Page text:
The Canarian islands.
The 7 Canary Islands are located approximately 1400 km southwest of Gibraltar and between 100 and 450 km west of Marocco in the Atlantic Ocean off the African coast.
The Canary Islands were created about 80 to 100 million years ago as a result of subsea volcanic activities.
Although the Greeks knew about the existence of the archipelago, they were forgotten again after the fall of the Roman empire.
In 1312 they were rediscovered by Lanzarotto Malocello. In 1402 the Spaniards conquered the islands from the original inhabitants the Guanches.
Also called: La Isla Bonita (the beautiful island) or La Isla Verde (the green island) and also, La isla de la eterna primavera (the island of eternal spring). You notice that there are almost not enough superlatives to describe this beautiful island.
Note: Do not swap the island of La Palma with the capital of Gran Canaria Las Palmas!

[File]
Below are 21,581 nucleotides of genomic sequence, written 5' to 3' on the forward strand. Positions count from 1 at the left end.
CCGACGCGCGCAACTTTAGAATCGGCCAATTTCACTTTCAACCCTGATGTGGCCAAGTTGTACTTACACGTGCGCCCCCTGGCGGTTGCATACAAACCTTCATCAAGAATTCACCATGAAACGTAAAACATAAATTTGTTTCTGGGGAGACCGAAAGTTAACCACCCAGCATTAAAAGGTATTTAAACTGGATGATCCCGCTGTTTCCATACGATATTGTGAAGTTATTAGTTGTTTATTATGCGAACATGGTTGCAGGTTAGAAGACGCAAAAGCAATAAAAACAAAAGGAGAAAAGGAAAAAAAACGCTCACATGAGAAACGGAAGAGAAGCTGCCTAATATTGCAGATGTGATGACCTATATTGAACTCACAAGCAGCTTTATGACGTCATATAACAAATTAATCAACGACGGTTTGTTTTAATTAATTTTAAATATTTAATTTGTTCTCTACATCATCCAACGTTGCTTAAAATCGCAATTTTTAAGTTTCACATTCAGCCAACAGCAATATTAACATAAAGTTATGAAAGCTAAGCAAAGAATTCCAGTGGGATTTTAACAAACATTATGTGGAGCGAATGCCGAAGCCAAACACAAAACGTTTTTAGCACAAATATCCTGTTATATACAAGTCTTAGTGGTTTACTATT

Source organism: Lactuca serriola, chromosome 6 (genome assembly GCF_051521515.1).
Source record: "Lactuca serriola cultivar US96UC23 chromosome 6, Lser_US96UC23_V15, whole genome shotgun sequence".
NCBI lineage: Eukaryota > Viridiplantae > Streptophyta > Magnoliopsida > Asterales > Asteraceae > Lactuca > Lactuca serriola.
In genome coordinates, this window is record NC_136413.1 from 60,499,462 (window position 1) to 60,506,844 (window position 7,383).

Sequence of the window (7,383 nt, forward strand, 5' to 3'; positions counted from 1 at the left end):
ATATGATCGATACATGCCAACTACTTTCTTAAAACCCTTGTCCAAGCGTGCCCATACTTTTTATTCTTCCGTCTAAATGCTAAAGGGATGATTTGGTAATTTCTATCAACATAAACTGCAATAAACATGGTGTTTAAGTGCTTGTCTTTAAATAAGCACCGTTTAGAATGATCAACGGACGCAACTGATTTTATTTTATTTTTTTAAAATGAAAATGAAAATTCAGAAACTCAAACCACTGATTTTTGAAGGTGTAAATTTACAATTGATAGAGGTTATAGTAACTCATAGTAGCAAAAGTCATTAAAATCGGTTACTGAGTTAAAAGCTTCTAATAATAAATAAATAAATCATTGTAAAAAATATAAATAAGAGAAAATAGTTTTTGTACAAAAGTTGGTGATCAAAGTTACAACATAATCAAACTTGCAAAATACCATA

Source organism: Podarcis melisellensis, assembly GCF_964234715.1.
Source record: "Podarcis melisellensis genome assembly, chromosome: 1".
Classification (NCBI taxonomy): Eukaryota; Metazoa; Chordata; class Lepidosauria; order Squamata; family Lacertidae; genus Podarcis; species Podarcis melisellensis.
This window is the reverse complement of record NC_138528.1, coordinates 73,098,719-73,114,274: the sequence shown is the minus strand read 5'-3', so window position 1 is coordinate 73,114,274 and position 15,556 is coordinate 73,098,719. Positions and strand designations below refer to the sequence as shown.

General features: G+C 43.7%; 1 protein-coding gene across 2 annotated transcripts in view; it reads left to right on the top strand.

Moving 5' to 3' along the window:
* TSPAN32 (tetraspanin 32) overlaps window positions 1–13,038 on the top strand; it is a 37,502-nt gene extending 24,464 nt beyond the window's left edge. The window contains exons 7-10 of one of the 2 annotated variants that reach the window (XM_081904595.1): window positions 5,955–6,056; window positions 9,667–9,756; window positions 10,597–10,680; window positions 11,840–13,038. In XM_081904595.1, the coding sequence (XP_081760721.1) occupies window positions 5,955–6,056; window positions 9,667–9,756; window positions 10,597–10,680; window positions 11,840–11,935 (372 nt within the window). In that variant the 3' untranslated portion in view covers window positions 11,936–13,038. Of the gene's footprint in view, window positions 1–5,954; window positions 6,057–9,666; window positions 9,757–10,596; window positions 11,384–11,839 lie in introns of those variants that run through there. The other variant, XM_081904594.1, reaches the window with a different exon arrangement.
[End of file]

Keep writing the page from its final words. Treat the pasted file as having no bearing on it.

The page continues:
La Palma is also one of the least touristic islands. No white beaches (but black) no discos, no large numbers of high-rise hotels but peace, beautiful nature, breathtaking views, friendly residents and a huge range of wel maintained hiking trails characterize this island.
La Palma is 25 km wide and 42 km long. The volcanic origin of the island is still visible everywhere today. In particular, the Caldera de Taburiente crater with a diameter of 8 km is crucial for the island. But also the mountain ridge with a series of volcanoes between the Caldera de Taburiente and the southernmost point of the island with the scattered older and younger solidified lava flows are not to be missed.
The same mountain ridge divides the island in terms of climate. The eastern African side of the island is wetter than the western side. With the sun rising in the east and setting in the west, in Puntagorda one has to wait in the morning until the sun rises over the volcano. On the other hand, the sunsets are often breathtaking.